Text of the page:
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Irmela Wagner

I'll just try to reconstruct, please correct me if I'm wrong-

Ok, so the question seems to be:

Can the axioms be taken to be interpretive?

No, because

1) competence of a language has to be presupposed before we even get in a position to find the axioms governing it
2) natural languages have characteristics which evade 'catching' in axioms

Nevertheless we 'know' that there ARE rules governing sentences and that those rules have to be presupposed in order to explain our understanding of 'speech-acts'. These Rules lie in the differentiating combinatorial-features of a compositional meaning-theorems within a compositional meaning-theory. The Axioms show how the particulars can be put in combination to make a sentence interpretive for another speaker.

Second Question: What are the particulars, i.e. which are the smallest parts out of which the meaning of a sentence given the combinatorial rules can be reconstructed?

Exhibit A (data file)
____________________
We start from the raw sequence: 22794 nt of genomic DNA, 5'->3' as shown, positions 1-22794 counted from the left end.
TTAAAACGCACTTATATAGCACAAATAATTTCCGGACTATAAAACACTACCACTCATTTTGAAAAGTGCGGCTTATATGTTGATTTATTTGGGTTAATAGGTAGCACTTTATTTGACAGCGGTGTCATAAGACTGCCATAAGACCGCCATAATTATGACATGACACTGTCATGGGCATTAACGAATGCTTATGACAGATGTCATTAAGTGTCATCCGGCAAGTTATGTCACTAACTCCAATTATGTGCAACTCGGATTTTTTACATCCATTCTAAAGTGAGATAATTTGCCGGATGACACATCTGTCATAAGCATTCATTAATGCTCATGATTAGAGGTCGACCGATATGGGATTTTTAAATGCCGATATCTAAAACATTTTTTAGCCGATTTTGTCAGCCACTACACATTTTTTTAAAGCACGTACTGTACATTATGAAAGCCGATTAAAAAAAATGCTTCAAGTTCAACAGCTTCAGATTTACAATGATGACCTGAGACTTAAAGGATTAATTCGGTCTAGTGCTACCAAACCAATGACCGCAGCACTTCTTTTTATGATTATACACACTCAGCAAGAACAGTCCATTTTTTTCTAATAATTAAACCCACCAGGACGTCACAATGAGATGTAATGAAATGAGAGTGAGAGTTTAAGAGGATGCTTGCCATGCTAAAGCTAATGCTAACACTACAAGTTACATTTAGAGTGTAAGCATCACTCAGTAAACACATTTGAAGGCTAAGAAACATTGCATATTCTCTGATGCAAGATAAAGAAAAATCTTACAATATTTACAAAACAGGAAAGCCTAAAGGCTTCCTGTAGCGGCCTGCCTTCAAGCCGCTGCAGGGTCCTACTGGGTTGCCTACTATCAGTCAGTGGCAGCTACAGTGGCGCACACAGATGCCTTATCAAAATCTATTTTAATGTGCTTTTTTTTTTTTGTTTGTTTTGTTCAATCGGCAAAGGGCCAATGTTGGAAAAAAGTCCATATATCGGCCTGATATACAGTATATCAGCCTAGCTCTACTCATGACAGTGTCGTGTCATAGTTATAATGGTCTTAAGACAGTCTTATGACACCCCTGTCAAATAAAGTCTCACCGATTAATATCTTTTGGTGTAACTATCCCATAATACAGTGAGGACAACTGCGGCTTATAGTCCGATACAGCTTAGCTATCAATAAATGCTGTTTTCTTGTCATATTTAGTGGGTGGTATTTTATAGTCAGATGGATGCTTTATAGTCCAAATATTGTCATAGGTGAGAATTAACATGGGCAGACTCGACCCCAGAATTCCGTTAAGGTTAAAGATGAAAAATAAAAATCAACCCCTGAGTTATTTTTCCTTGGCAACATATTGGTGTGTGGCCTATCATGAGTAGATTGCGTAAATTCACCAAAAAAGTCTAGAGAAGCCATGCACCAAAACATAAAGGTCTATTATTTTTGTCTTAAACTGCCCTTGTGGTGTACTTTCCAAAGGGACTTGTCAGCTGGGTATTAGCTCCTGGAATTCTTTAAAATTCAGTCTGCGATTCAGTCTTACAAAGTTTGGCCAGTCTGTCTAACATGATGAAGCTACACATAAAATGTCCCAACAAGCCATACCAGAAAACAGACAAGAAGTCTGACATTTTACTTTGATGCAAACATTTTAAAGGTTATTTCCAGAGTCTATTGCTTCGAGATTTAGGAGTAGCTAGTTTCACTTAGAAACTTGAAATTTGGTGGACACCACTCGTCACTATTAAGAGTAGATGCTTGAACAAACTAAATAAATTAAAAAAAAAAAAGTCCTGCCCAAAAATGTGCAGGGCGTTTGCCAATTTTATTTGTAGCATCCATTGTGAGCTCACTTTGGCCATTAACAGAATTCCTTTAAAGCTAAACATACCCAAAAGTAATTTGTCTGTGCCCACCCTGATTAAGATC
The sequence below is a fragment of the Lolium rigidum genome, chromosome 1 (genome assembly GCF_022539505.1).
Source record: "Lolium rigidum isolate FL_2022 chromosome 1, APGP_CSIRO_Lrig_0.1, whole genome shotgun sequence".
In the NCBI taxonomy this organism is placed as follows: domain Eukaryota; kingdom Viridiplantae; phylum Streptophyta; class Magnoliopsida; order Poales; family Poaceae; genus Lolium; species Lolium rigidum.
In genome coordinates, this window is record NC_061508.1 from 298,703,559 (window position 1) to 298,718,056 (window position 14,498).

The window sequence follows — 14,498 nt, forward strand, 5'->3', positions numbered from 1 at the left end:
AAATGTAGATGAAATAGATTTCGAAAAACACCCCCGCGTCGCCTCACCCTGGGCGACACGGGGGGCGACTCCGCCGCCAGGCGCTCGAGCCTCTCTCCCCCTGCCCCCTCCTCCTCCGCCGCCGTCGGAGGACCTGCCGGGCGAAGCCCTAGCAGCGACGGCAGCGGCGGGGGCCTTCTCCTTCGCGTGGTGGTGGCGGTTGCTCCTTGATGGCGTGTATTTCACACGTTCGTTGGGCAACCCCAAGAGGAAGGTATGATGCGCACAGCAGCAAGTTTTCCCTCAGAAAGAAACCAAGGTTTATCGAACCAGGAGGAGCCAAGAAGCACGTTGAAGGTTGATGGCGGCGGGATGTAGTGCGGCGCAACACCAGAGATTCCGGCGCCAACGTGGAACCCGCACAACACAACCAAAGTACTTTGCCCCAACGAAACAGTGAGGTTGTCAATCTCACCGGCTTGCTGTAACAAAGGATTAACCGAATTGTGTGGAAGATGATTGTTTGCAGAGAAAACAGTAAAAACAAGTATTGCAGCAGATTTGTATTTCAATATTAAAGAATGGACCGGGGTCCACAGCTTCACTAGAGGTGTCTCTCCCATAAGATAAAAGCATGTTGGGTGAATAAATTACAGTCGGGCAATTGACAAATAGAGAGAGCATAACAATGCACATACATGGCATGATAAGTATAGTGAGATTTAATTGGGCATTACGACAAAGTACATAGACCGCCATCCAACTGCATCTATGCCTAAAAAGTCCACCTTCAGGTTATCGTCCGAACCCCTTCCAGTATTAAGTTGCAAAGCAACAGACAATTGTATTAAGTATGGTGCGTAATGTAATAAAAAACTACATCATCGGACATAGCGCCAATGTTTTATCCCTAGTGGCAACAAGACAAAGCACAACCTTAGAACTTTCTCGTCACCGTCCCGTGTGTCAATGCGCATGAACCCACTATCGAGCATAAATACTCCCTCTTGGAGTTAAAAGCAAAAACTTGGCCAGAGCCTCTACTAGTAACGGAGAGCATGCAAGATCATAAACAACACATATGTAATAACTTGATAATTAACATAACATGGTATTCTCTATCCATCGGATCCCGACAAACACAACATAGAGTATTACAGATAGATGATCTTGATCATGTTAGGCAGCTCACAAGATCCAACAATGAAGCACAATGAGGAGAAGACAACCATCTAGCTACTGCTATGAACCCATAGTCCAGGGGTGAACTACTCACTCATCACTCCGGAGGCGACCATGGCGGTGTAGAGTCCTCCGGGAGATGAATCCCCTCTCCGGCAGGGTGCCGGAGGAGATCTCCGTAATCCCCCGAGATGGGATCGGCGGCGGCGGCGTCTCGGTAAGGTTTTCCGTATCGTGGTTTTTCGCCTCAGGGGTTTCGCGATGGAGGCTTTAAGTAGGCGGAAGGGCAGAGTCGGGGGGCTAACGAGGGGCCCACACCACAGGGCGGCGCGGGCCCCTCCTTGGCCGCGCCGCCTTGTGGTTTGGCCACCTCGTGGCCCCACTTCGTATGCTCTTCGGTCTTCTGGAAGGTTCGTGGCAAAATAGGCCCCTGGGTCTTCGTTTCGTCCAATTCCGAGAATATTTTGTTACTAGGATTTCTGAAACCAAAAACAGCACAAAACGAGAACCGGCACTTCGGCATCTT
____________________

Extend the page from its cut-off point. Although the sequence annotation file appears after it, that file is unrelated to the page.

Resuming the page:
1) Semantical Primitives
2) Words
3) Speech-Acts

where 1) and 3) are context-sensitive but are easier to 'grasp' because 2) contains demonstratives and 'objects' alike, for whom Reference has to be given in order to make them somehow contribute to meaning, apart from context-sensitive use.
but it also seems to me that 1) and 3) make the finding of 'exact' Axioms pretty hard if not impossible, but maybe there I just didn't have a good look at the proposals made.
But still, we know that there is logical structure underlying language (think of particles of negation) and that understanding of it contributes a great deal to correct interpretation.
And then we may further ask where this logical structure comes from and how we come to conceive similarities or differences in nature. There we have the problems with the Universals and Salience.


Kirk Ludwig

Let me say a bit about how I have been using the term 'interpretive'. To explain it, I want to compare it to my use of 'translational'. I use 'translational' in connection with axioms or T-theorems of a truth theory. Let me give examples of both.

First, a T-theorem for a language without context sensitive expressions, say the language of mathematics.

'II + II = IV' is true in L iff 2 + 2 = 4